I watched a little of the US Ladies vs Germany game Wed Night – first Germany in Green and the US in all Red looked like Ireland vs Portugal – kind of weird. Overall a whole lot of new faces on the US team – new goalkeeper (thank goodness), new players all over – still it was the old guard Tobin Heath, Alex Morgan, Carli Lloyd and Christian Press doing a lot of the heavy lifting before newcomer Lynn Williams knocked in the only goal off a rebound. The US faces England Sat at 5 pm on Fox before wrapping up the tourney vs France on Tues night at 7 pm on Fox Sports 1.
So after 2 of my favorite teams got to the MLS finals last year with my longtime favorite Seattle Sounders winning it all – we are ready for a new season of MLS – with 2 new teams on board in Atlanta United and Minn United. MLS kicks off Friday night with Portland hosting new club Minnesota United at 9:30 pm on Fox Sports 1, while the other new team Atlanta United will host NY Red Bulls on Sunday on FS1 at 7:30 right after Orlando City opens its new stadium with NY City FC on ESPN at 5 pm. (See full season previews and predictions below).
So leg two of the Sweet 16 Rounds of Champions League returns next Tues/Wed.with Arsenal hosting Bayern Munich and needing a downright miracle to comeback out of a 1-5 hole. Defending champs Real Madrid travel to Napoli on FS2 down 2-1. Wednesday Barca will try to swim out of the 4-0 hole with PSG at home on Fox Sport 1 at 2:45 while Dortmund will hopefully start or at least play American Christian Pulisic earlier in their home matchup with Benefica with a 4-2 lead.
This weekend the big game has Arsenal traveling to a reeling Liverpool Sat at 12:30 pm on NBCSN as the battle for top 4 continues, while Pulisic and Dortmund face Chicarito and Bayern Leverkusen at 9:30 on FS2 right after Man U host Bournemouth at 7:30 on NBCSN.
BIG GAMES ON TV THIS WEEK
Fri, Mar 3
9:30 pm Fox Sports1 Portland Timbers vs Minnesota United
Sat, Mar 4
7:30 am NBCSN Man United vs Bournemouth
9:30 am Fox Sport2 Dortmund (US Pulisic) vs Bayern Leverkusen
12:30 NBCSN Liverpool vs Arsenal
5 pm Fox US Women vs England (She Believe’s Cup)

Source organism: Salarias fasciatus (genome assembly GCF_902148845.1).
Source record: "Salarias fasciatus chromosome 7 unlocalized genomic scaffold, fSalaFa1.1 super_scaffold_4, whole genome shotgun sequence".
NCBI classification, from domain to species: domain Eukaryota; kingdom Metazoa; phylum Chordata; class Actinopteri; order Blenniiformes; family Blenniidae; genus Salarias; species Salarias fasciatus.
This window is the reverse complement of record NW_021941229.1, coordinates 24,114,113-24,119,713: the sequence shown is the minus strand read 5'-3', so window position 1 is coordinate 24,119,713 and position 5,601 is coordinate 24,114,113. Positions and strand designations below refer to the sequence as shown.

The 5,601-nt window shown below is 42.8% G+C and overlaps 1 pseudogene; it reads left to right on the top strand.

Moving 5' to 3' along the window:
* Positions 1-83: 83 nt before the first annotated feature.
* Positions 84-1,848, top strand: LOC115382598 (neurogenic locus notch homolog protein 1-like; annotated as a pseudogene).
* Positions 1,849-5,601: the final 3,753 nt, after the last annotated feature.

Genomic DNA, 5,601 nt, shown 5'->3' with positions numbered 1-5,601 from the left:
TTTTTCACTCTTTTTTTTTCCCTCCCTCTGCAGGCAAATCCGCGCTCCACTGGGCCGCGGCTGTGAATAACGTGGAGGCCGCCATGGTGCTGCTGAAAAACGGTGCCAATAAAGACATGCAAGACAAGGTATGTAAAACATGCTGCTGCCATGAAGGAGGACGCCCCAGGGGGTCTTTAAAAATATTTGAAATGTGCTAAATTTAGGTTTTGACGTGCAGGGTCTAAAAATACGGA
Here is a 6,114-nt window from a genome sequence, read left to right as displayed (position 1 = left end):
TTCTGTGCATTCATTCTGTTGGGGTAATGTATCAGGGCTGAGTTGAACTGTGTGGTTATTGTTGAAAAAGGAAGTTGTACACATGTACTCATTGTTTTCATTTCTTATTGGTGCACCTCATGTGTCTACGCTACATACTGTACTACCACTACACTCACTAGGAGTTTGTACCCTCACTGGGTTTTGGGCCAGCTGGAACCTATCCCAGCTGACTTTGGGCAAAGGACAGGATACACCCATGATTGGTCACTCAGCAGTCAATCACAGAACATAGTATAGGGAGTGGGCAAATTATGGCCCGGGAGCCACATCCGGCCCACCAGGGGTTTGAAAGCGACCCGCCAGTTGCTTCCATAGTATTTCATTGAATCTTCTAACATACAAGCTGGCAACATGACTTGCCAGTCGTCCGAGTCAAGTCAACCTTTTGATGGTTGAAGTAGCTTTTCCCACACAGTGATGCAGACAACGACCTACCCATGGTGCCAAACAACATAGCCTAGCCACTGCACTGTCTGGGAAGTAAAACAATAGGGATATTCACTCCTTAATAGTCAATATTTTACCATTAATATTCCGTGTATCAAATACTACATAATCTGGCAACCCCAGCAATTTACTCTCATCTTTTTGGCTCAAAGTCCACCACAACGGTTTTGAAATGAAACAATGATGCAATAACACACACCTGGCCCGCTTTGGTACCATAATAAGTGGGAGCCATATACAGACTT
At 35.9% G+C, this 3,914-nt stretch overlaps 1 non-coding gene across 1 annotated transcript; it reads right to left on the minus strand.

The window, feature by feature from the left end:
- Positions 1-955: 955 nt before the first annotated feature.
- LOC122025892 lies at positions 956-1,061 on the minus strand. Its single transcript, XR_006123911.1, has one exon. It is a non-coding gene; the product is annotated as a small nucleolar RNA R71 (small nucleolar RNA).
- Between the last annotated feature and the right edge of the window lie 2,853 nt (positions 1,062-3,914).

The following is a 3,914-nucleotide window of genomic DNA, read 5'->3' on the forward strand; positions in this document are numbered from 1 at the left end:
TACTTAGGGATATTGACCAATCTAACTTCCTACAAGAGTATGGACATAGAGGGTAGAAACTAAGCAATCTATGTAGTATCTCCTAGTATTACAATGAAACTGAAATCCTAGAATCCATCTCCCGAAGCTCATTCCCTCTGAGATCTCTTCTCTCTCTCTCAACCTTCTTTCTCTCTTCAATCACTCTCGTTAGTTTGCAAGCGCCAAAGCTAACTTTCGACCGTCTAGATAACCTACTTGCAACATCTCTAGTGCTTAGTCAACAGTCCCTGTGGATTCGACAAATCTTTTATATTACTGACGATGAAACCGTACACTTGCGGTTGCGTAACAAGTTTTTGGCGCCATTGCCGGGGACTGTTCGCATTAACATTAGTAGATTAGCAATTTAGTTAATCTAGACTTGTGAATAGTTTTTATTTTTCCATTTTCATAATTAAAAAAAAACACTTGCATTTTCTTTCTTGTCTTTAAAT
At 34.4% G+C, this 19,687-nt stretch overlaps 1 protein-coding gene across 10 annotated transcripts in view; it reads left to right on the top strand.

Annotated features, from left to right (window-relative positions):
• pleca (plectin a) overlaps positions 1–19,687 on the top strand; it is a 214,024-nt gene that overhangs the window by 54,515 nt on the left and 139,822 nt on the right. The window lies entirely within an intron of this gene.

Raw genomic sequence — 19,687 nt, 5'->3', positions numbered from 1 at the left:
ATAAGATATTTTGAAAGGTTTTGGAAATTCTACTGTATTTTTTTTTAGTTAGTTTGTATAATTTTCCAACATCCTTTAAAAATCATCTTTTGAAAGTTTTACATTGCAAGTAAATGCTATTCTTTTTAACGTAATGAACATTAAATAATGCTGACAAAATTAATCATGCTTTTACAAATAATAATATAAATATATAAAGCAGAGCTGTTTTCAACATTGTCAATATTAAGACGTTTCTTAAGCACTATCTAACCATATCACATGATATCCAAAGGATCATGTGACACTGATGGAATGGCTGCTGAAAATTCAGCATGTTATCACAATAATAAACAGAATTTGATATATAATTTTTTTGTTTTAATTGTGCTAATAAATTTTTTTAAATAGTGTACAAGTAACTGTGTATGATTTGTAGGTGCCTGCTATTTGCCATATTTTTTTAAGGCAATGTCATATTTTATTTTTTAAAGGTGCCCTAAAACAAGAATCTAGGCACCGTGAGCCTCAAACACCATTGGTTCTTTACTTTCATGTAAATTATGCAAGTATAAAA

Sun, Mar 5
8:30 am NBCSN Tottenham (US Vickers) vs Everton
11:30 Fox Soccer Hamburger (US Woods) vs Hertha (US John Brooks)
5 pm ESPN Orlando City vs NYCFC (MLS new stadium)
7:30 pm Fox Sport1 Atlanta United vs New York Red Bulls (new MLS team)
Tues Mar 7 –Champions League
2:45 pm FoxSport1 Arsenal vs Bayern Munich (1-5)
2:45 pm FoxSport2 Napoli vs Real Madrid (1-2?)
7 pm Fox Sports1 US Women vs France
Weds Mar 8 –Champions League
2:45 pm FoxSport1 Barcelona vs PSG (0-4)
2:45 pm FoxSport2 Dortmund (US Pulisic) vs Benefica (4-2)
Fri, Mar 10
2:45 pm beIN sport Juventus vs Milan
Columbus Crew Announce New Jersey Sponsor –soctake.com
Sneak Peak at Orlando City’s New Soccer Stadium – soctake.com
Champions League – 3/7+8, 3/14+15
Atletico on top 4-2 as Leverkusen visit again – and my Daughter Courtney will be at the game – yea!
Indy 11 + NASL
If its not Broke – don’t fix it – Indy 11 – Aaron Gunyon SocTakes.com
Former Butler Forward Goldsmith on Trial with the 11 – Kevin Johnson Soctakes.com
John Harkes out as Coach at Cinncinati – SocTakes.com
GAMES ON TV
Fri, Mar 3
6:30 pm CONCACAF Facebook US U20s vs El Salvador WCQ – also Univision
9:30 pm Fox Sports1 Portland Timbers vs Minnesota United
Sat, Mar 4
7:30 am NBCSN Man United vs Bournemouth
9:30 am Fox Sport2 Dortmund (US Pulisic) vs Bayern Leverkusen
9:30 am Fox Soccer Koln vs Bayern Munich
10 am NBCSN Leceister vs Hull City
10 am CNBC West Brom vs Crystal Palace
10:15 am beIN sport Eibar vs Real Madrid
12:30 NBCSN Liverpool vs Arsenal
4 pm Univision LA Galaxy vs Dallas (Carmel’s Matt Hedges)
5 pm Fox US Women vs England (She Believe’s Cup)
Sun, Mar 5
8:30 am NBCSN Tottenham (US Vickers) vs Everton
9 am beIn Sport Udenes vs Juve ITALY
11 am NBCSN Sunderland vs Man City
11:30 Fox Soccer Hamburger (US Woods) vs Hertha
5 pm ESPN Orlando City vs NYCFC (MLS new stadium)
7:30 pm Fox Sport1 Atlanta United vs New York Red Bulls (new MLS team)
Mon, Mar 6
3 pm NBCSN West Ham vs Chelsea
Tues Mar 7 –Champions League
2:45 pm FoxSport1 Arsenal vs Bayern Munich (1-5)
2:45 pm FoxSport2 Napoli vs Real Madrid (1-2?)
7 pm Fox Sports1 US Women vs France
Weds Mar 8 –Champions League
2:45 pm FoxSport1 Barcelona vs PSG (0-4)
2:45 pm FoxSport2 Dortmund (US Pulisic) vs Benefica (4-2)
Fri, Mar 10
2:45 pm beIN sport Juventus vs Milan
Sat, Mar 11
7:15 am Foxsport 1 Middlesborough vs Man City – FA
9:30 am Fox Sport2 Dortmund (US Pulisic) vs Hertha BSC (US John Brooks)
9:30 am Fox Sport 1 Bayern Munich vs Frankfurt
10 am NBCSN Everton vs West Brom
Sun, Mar 5
10 am Fox Sport 1 Tottenham vs Millwall
12 NBCSN Liverpool vs Burnley
12:30 Fox Sport2 Hamburger (US Woods) vs Bourussia Mgladbach (US Johnson)
5 pm ESPN Minn United vs Atlanta United